Barry Goldstein Announces Exciting Changes to his Business


The two editions of Representing the Domestic Violence Survivor recommend that attorneys use domestic violence experts to help courts understand DV custody cases. Barry Goldstein decided to work full time as a DV consultant and expert witness in hopes this could help educate court professionals by exposing them to the right information. This is particularly important because most court professionals have spent their careers receiving misinformation from mental health professionals with expertise in psychology and mental illness but not domestic violence or child abuse. This misinformation is now deeply ingrained and an important factor in the failure of courts to protect children.

Barry Goldstein & Veronica YorkIn order to meet the increasing demand from protective mothers for assistance with their cases and in anticipation of likely retirement or semi-retirement in 2027, Veronica York will be joining Barry as an assistant and eventually to form a partnership to better serve our clientele. Veronica is a protective mother and coach who is already working with protective mothers (see bio below).

Initially, Barry will be providing any expert testimony and reports required for our cases. Veronica will assist Barry with any new cases and any cases coming from her coaching practice. Barry will continue to provide all work on any existing cases unless otherwise agreed upon by the client. Over time, it is anticipated that Veronica will take a greater role in our work until 2027 at which time it is anticipated Barry will either retire or semi-retire.

The partners would be delighted to be put out of business. Nothing would make us happier than for the constant drumbeat of horrific stories to end. To that end, Barry and Veronica will continue to advocate for needed reforms, especially the Safe Child Act and will be working as volunteers for the Stop Abuse Campaign.

If anyone has any questions, they can contact us.

Introducing Veronica York

Veronica York headshotAfter a 20 year Sales and Marketing career in the Television Industry, Veronica York felt a passion and a calling to make a career change. Following a 10 year marriage that was both mentally and emotionally abusive, and going through a difficult custody battle, she started her High Conflict Coaching practice. During her experience with the family court system, she realized that the best interest of the children was not the first priority. Parental rights are trumping children’s rights and children are suffering unnecessarily due to the outdated practices of judges and other court professionals. Along with helping her clients navigate their custody battles, she is also an advocate for change in the family court system as well as a champion for Domestic Violence training and education. Veronica is certified with the High Conflict Divorce Certification Program and has advanced training in family law mediation. She performs speaking engagements and writes articles regarding the topics of Child Custody Issues that involve Intimate Partner Violence and Child Abuse. She also does training on the misuse of Parental Alienation and the effects of Post Separation Abuse during a divorce.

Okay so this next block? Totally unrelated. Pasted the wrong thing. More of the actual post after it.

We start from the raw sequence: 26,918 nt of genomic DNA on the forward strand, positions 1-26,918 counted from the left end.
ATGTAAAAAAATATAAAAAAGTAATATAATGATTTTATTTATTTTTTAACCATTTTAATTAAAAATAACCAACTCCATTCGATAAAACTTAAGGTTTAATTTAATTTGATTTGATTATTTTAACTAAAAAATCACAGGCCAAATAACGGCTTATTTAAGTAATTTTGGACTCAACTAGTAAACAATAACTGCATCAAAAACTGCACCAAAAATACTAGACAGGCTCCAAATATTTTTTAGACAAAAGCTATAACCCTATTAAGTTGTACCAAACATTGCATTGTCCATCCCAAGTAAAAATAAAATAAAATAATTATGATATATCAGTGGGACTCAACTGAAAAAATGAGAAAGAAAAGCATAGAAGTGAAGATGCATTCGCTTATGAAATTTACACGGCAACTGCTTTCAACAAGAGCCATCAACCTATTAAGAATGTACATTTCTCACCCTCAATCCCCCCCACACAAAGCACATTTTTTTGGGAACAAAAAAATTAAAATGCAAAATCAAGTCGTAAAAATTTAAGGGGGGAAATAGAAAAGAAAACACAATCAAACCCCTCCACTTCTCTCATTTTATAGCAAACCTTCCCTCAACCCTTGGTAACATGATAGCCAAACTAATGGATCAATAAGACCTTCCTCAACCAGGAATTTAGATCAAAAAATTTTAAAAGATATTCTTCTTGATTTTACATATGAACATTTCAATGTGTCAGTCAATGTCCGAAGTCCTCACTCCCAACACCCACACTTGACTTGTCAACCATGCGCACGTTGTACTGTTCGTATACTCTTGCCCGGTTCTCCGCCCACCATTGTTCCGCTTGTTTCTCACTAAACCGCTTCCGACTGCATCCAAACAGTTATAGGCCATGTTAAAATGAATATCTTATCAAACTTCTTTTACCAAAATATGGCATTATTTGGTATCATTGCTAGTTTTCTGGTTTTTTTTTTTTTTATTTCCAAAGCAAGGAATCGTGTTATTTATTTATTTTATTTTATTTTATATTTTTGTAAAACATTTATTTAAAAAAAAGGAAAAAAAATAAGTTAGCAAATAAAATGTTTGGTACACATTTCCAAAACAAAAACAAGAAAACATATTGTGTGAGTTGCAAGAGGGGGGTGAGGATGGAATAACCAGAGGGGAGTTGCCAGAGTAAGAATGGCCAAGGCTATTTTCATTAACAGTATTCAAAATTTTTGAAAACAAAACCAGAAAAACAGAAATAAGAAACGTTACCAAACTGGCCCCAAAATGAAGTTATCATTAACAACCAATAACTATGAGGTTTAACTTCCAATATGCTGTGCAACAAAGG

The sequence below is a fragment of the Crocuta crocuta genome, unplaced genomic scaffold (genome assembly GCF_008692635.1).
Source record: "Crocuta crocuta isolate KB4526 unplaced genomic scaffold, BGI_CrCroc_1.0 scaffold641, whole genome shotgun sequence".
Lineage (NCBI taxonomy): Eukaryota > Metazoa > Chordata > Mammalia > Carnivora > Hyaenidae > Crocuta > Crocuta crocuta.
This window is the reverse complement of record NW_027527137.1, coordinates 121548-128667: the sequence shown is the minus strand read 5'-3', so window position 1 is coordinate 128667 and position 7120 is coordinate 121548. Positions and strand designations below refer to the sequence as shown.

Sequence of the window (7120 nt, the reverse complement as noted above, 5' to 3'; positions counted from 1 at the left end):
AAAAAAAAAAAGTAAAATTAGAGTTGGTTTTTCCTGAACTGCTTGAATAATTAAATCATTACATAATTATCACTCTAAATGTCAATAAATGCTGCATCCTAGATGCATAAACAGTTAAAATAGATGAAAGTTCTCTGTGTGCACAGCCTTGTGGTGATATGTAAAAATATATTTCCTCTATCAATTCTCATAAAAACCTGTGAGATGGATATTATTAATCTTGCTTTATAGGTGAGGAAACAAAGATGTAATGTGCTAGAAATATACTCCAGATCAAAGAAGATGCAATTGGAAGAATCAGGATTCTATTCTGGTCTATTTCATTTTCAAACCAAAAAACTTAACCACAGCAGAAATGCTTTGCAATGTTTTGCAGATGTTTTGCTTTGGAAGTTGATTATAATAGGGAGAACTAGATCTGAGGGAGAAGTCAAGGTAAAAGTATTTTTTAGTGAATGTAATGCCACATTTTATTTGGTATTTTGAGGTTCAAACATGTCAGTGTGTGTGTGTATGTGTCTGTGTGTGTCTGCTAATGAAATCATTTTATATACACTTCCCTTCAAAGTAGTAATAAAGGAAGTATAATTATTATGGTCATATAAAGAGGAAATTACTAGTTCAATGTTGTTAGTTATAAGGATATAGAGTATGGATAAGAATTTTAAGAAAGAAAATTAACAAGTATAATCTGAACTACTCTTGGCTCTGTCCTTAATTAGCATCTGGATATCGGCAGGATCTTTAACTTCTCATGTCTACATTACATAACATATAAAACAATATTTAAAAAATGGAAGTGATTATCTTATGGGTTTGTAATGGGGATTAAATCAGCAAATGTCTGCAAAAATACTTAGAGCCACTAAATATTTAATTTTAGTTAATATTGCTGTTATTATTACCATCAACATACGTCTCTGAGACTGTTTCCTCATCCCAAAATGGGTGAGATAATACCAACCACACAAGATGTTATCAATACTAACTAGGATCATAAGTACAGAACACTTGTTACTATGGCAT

The custody court system has long looked to professionals with mental health degrees for expertise in domestic violence cases. This was based on popular assumptions at the time courts first developed practices to respond to DV at a time when no research was available. This is odd because until very recently the academic training for psychologists and psychiatrists provided no information about DV and even now discussion of intimate partner abuse in academic classes is extremely limited. The one profession that works full time on DV issues, receives extensive training and can provide the courts with exactly the information they need is domestic violence advocates. This should have been obvious and has now been confirmed by the US Department of Justice study led by Dr. Daniel Saunders.